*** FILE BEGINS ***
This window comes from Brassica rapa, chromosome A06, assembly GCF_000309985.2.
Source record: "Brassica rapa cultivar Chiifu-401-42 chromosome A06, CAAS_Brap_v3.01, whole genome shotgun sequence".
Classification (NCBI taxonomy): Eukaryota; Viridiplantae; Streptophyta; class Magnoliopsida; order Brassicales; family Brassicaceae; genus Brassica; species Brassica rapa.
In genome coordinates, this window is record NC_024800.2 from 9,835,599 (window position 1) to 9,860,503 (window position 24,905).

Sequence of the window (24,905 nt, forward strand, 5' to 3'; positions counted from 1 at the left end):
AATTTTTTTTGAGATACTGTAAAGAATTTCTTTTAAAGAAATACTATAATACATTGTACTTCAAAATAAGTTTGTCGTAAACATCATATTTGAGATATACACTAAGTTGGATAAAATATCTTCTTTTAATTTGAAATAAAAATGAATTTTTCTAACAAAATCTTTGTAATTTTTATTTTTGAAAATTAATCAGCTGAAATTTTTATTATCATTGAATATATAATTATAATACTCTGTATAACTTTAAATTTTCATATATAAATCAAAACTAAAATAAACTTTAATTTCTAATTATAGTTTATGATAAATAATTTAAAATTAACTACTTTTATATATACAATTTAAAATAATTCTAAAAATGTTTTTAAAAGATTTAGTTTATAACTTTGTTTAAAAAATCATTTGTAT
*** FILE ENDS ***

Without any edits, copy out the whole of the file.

This window comes from Brassica rapa, chromosome A06, assembly GCF_000309985.2.
Source record: "Brassica rapa cultivar Chiifu-401-42 chromosome A06, CAAS_Brap_v3.01, whole genome shotgun sequence".
Classification (NCBI taxonomy): Eukaryota; Viridiplantae; Streptophyta; class Magnoliopsida; order Brassicales; family Brassicaceae; genus Brassica; species Brassica rapa.
In genome coordinates, this window is record NC_024800.2 from 9,835,599 (window position 1) to 9,860,503 (window position 24,905).

Sequence of the window (24,905 nt, forward strand, 5' to 3'; positions counted from 1 at the left end):
AATTTTTTTTGAGATACTGTAAAGAATTTCTTTTAAAGAAATACTATAATACATTGTACTTCAAAATAAGTTTGTCGTAAACATCATATTTGAGATATACACTAAGTTGGATAAAATATCTTCTTTTAATTTGAAATAAAAATGAATTTTTCTAACAAAATCTTTGTAATTTTTATTTTTGAAAATTAATCAGCTGAAATTTTTATTATCATTGAATATATAATTATAATACTCTGTATAACTTTAAATTTTCATATATAAATCAAAACTAAAATAAACTTTAATTTCTAATTATAGTTTATGATAAATAATTTAAAATTAACTACTTTTATATATACAATTTAAAATAATTCTAAAAATGTTTTTAAAAGATTTAGTTTATAACTTTGTTTAAAAAATCATTTGTAT